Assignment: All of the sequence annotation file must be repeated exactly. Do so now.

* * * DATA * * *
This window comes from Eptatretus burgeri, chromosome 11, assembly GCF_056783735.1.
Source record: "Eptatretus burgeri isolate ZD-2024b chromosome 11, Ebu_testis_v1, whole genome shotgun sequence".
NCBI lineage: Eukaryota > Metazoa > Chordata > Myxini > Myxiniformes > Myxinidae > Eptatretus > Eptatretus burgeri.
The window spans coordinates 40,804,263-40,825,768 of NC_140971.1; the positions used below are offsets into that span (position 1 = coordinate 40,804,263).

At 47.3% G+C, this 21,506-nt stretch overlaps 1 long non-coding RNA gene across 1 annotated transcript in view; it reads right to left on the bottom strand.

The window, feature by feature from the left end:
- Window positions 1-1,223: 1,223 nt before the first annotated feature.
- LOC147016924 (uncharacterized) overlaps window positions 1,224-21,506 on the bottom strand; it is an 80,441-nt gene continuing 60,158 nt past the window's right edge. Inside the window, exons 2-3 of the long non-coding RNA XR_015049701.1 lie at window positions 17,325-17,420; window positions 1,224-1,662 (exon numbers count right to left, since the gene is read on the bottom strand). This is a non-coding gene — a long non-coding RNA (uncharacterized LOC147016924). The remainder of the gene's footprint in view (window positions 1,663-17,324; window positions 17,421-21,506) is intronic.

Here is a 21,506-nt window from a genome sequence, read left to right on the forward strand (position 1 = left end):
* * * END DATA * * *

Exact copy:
This window comes from Eptatretus burgeri, chromosome 11, assembly GCF_056783735.1.
Source record: "Eptatretus burgeri isolate ZD-2024b chromosome 11, Ebu_testis_v1, whole genome shotgun sequence".
NCBI lineage: Eukaryota > Metazoa > Chordata > Myxini > Myxiniformes > Myxinidae > Eptatretus > Eptatretus burgeri.
The window spans coordinates 40,804,263-40,825,768 of NC_140971.1; the positions used below are offsets into that span (position 1 = coordinate 40,804,263).

At 47.3% G+C, this 21,506-nt stretch overlaps 1 long non-coding RNA gene across 1 annotated transcript in view; it reads right to left on the bottom strand.

The window, feature by feature from the left end:
- Window positions 1-1,223: 1,223 nt before the first annotated feature.
- LOC147016924 (uncharacterized) overlaps window positions 1,224-21,506 on the bottom strand; it is an 80,441-nt gene continuing 60,158 nt past the window's right edge. Inside the window, exons 2-3 of the long non-coding RNA XR_015049701.1 lie at window positions 17,325-17,420; window positions 1,224-1,662 (exon numbers count right to left, since the gene is read on the bottom strand). This is a non-coding gene — a long non-coding RNA (uncharacterized LOC147016924). The remainder of the gene's footprint in view (window positions 1,663-17,324; window positions 17,421-21,506) is intronic.

Here is a 21,506-nt window from a genome sequence, read left to right on the forward strand (position 1 = left end):